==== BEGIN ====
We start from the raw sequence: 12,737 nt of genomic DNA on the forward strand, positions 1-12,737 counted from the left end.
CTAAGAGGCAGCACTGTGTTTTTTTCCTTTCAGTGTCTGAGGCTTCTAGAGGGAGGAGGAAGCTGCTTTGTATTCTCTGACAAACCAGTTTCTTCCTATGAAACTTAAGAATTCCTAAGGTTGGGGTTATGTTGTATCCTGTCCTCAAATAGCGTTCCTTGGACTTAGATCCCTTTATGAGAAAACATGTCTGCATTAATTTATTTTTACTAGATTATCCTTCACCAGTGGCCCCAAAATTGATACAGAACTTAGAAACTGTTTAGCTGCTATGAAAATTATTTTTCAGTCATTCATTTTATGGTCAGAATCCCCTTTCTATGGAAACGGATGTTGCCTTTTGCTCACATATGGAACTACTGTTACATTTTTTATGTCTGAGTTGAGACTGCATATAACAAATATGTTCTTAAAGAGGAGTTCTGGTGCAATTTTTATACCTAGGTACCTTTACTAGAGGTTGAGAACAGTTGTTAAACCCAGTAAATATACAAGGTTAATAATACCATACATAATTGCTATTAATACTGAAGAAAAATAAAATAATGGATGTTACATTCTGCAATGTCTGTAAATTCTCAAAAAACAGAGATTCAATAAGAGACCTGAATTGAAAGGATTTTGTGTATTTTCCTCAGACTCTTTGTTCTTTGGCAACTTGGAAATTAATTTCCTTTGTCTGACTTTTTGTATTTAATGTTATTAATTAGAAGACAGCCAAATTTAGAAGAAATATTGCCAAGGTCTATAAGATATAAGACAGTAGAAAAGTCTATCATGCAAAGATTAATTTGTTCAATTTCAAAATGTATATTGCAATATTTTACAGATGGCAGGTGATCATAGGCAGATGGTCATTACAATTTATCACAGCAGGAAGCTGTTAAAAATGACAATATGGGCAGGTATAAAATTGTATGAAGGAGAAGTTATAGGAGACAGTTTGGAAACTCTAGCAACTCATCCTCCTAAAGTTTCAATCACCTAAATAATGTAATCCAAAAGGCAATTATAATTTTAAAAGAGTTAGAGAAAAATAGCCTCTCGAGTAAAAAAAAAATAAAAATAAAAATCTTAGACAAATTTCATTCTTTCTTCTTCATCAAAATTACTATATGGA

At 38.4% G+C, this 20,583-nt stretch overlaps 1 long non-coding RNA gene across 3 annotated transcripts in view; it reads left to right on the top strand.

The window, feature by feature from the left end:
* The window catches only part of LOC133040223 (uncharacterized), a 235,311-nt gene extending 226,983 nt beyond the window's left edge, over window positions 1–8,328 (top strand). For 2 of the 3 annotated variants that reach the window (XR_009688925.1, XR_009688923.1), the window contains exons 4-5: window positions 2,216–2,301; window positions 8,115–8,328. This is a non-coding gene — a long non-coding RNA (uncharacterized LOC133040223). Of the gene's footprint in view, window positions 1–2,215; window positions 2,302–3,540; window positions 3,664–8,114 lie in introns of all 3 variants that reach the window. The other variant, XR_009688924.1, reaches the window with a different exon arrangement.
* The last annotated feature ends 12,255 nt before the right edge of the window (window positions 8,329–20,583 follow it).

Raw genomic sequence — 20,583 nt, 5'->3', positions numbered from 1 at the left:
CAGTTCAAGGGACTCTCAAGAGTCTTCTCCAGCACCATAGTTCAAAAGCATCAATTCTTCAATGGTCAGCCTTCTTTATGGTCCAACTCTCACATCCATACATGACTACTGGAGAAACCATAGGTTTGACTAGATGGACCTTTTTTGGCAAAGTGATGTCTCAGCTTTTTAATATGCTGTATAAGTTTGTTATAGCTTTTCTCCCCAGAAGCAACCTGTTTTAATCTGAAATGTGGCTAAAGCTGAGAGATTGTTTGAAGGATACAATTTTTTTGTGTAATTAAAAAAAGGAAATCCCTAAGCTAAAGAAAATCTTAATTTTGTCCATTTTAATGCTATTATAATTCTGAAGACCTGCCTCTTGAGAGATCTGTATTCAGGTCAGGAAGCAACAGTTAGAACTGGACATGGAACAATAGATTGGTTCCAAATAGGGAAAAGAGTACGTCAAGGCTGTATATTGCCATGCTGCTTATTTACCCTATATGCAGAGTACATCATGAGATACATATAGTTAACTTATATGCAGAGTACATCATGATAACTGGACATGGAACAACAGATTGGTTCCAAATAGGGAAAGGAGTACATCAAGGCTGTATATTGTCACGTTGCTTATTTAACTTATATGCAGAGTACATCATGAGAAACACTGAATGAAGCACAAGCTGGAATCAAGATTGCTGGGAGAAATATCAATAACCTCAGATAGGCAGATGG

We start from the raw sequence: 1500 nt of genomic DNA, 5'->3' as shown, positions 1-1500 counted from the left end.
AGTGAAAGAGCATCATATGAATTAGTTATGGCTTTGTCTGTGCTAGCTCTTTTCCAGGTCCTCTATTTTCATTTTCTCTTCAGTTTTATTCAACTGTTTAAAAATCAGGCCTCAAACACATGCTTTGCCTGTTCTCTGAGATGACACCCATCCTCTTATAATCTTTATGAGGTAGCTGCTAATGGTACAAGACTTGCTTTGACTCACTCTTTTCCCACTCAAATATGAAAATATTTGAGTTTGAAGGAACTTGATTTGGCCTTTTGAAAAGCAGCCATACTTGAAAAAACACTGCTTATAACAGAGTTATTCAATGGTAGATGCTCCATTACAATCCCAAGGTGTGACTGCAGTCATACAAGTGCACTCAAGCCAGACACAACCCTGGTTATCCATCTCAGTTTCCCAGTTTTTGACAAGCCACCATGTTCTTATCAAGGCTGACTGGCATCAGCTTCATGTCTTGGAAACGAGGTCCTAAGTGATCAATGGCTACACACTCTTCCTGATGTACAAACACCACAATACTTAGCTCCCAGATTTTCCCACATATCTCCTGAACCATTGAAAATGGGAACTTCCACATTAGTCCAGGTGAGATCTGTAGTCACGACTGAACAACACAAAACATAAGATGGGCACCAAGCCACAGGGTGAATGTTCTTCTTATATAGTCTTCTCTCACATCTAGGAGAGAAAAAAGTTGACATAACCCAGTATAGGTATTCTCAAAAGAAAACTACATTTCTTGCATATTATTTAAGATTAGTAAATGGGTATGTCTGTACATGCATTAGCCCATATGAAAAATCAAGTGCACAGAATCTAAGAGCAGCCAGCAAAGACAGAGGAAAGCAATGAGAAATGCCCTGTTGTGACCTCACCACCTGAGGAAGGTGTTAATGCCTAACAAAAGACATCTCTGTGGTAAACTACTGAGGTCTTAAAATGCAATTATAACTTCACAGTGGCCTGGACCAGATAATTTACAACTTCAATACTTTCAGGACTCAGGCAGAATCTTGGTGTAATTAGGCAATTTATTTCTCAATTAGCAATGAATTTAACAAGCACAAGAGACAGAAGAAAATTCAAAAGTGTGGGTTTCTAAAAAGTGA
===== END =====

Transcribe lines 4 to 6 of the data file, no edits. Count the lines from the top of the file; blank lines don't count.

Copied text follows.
The window, feature by feature from the left end:
* The window catches only part of LOC133040223 (uncharacterized), a 235,311-nt gene extending 226,983 nt beyond the window's left edge, over window positions 1–8,328 (top strand). For 2 of the 3 annotated variants that reach the window (XR_009688925.1, XR_009688923.1), the window contains exons 4-5: window positions 2,216–2,301; window positions 8,115–8,328. This is a non-coding gene — a long non-coding RNA (uncharacterized LOC133040223). Of the gene's footprint in view, window positions 1–2,215; window positions 2,302–3,540; window positions 3,664–8,114 lie in introns of all 3 variants that reach the window. The other variant, XR_009688924.1, reaches the window with a different exon arrangement.
* The last annotated feature ends 12,255 nt before the right edge of the window (window positions 8,329–20,583 follow it).